Barak Defeats Netanyahu in Israel
May. 17, 1999
JERUSALEM (AP) _ Ehud Barak, a former general who promised to resume Mideast peace talks, on Monday unseated Benjamin Netanyahu, the tough-talking prime minister who slowed the negotiations and froze Israel's budding ties with the Arab world.
A tearful Netanyahu, 49, conceded defeat just half an hour after exit polls projected Barak winning by a wide margin, and said he also would step down as leader of the Likud Party.
``I want to congratulate Ehud Barak on his victory in the elections,'' Netanyahu said. ``This is how it has to be in a democracy.''
``We ended the terrorism almost completely, we returned personal security to Israel, we created the principle of reciprocity, we continued the peace process, we reduced unemployment,'' he said.
``The time to calm the winds has come. We need to repair the tears, we need to calm down and unify.''
TV's Channel One had Barak leading Netanyahu 58.5 percent to 41.5 percent, while Channel Two gave him a lead of 57 percent to 43 percent. The polls included responses from tens of thousands of voters and had a margin of error of 3 percentage points.
With 1.2 percent of the actual vote counted, Barak led with 69.5 percent to 30.4 percent for Netanyahu.
The election for prime minister and parliament capped an acrimonious five-month campaign fraught with tensions between groups of Jews and recriminations that often overpowered debate on Israel's ostensibly most pressing issue _ Palestinian statehood.
The growing animosity between secular Israelis and the ultra-Orthodox community was a recurring theme.
Netanyahu claimed Barak was an elitist who hated Israel's ``outsiders'' _ Russian immigrants and Sephardi Jews of Middle Eastern descent who had fueled his 1996 victory.
Barak, 57, Israel's most decorated soldier, accused Netanyahu of polarizing the nation and managed to turn the prime minister's widely perceived lack of credibility into a campaign issue.
``The people want to see change, unity and hope, and we are determined to bring it,'' Barak said earlier in the day, thronged by supporters chanting his name at a Jerusalem polling station.
Despite his lack of charisma and a stiff TV persona, Barak was able to inspire enthusiasm in Israel's peace camp, which had been searching for an electable leader since the assassination of Yitzhak Rabin, a soldier-turned-peacemaker and Barak's mentor.
Under his ``One Israel'' umbrella group, Barak also was able to unite Sephardic politicians and moderate religious leaders.
In the final days of the campaign, there was a sense that many Israelis who had backed Netanyahu in 1996 in anger over a rash of suicide bombings by Islamic militants were ready to trust Barak with negotiating the terms of Palestinian statehood.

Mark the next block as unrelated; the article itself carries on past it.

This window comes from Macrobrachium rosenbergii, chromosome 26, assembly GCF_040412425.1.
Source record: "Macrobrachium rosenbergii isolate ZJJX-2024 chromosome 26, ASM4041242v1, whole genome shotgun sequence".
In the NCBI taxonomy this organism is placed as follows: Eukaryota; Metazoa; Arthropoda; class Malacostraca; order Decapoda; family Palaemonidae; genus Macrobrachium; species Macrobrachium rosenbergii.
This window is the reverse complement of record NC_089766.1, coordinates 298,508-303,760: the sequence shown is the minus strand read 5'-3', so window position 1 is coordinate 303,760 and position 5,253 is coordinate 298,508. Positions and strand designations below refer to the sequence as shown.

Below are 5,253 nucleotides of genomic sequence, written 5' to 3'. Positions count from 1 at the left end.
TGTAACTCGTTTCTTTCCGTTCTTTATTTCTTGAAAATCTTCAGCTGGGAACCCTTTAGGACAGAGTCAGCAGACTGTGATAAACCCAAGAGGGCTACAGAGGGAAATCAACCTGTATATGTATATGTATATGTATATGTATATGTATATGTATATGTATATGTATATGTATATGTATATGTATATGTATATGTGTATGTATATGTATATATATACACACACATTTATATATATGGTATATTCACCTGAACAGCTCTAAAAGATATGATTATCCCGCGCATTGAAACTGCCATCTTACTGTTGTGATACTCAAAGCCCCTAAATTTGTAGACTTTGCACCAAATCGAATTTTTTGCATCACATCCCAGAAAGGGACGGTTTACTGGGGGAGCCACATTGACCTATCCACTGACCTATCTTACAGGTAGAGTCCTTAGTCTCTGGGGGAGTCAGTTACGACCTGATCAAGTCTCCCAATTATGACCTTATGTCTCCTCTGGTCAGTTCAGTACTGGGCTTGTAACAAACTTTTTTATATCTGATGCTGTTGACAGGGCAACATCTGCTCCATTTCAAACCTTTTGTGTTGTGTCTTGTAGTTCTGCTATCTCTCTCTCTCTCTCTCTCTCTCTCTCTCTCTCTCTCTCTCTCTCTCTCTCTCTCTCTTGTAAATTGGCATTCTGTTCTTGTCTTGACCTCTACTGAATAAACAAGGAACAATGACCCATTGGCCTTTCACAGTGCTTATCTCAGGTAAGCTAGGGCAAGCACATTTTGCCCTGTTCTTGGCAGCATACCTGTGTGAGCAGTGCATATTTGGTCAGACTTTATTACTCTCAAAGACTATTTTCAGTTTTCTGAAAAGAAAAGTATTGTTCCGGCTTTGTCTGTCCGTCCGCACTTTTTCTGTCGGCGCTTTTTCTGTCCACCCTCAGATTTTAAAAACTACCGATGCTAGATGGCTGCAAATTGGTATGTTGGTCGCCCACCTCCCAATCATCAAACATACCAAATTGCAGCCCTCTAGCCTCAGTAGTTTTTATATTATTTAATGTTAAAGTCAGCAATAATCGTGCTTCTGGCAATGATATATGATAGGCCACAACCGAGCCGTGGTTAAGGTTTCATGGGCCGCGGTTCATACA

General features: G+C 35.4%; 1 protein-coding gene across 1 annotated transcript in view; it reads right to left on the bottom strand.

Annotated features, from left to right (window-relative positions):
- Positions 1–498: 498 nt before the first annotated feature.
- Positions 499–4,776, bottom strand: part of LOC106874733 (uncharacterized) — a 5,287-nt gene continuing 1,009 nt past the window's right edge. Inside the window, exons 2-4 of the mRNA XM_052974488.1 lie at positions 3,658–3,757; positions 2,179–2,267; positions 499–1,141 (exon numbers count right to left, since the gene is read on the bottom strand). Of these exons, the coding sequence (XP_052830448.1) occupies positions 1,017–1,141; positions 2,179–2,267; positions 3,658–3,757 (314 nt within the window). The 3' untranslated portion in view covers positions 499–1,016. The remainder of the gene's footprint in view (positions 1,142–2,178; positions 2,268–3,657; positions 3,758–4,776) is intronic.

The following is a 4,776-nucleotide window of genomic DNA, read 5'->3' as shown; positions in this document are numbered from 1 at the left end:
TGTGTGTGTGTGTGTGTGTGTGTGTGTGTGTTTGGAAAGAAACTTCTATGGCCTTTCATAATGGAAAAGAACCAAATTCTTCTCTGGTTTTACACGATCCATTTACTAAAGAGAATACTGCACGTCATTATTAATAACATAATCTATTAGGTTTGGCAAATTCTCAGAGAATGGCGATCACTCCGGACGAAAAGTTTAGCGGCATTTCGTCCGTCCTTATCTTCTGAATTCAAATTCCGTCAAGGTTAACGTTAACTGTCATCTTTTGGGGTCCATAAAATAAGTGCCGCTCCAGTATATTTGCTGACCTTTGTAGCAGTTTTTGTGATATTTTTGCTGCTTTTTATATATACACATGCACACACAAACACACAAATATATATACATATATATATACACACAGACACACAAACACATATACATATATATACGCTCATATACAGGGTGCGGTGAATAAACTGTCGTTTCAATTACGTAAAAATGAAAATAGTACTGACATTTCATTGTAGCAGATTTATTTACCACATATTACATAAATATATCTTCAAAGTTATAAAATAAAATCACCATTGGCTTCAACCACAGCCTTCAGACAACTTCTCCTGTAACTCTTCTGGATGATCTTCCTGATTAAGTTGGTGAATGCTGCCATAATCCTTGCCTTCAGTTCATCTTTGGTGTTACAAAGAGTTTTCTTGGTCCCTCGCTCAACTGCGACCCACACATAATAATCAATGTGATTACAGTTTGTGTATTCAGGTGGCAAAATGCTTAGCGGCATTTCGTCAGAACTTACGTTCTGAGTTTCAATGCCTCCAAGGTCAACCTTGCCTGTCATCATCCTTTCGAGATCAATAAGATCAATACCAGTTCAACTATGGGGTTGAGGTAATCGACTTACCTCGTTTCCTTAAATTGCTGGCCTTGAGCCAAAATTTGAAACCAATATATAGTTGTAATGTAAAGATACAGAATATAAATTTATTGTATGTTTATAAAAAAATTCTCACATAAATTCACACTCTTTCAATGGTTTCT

Palestinian leader Yasser Arafat _ who had urged Israelis on Monday to ``elect peace'' _ watched the TV broadcasts at his seaside headquarters in Gaza City and met with the U.S. diplomats to discuss the results.
``I respect the choice of this democratic election and I give my best wishes to Mr. Barak,'' a smiling Arafat said.
The Palestinians' top peace negotiator, Saeb Erekat, welcomed Barak's victory, saying the Israeli people sent a message that ``they want to make peace.''
Barak, unlike Netanyahu, has not ruled out the creation of a Palestinian state and was expected to quickly carry out the West Bank troop withdrawals Netanyahu held up. The former army chief has also pledged to pull Israeli troops out of Lebanon within a year.
Labor Party activists broke out in wild cheers when the TV exit polls were broadcast. ``He won, he won, he won,'' Barak supporters chanted as they grabbed each other by the shoulders and danced in circles.
In Tel Aviv's Rabin Square, where the former prime minister was killed in 1995, thousands of Israelis uncorked champagne and held up huge posters of Rabin, who signed the first peace accords with the Palestinians.
``We cannot bring Rabin back to life, but we can carry on his legacy,'' said Yossi Sarid, leader of the dovish Meretz party.
Some 79 percent of the 4.3 million eligible voters cast their ballots. The paper ballots from more than 7,000 polling stations around the country were to be counted by hand, and unofficial final results were not expected before Tuesday morning.
In all, a record 31 parties competed for the 120-member Knesset, but only about a dozen were expected to pass the threshold of 1.5 percent of the ballots.
Smaller parties were also infected by the harsh rhetoric: special interests mocked other ethnic and religious groups with vulgar jokes and caricatures. Words like ``criminal'' and ``whores'' became ready campaign currency.
Barak has 45 days to form a coalition and submit it to the Knesset. If he is able to form a stable coalition _ something that eluded Netanyahu in his three years of rule _ then he will be able to move more confidently in peace negotiations.
In the campaign, Barak was evasive about Palestinian statehood, saying only he advocated separation between the two peoples and wanted to keep most settlements under Israeli rule.
U.S. officials have said that immediately after the elections, they would press Israel and the Palestinians to begin so-called final status negotiations.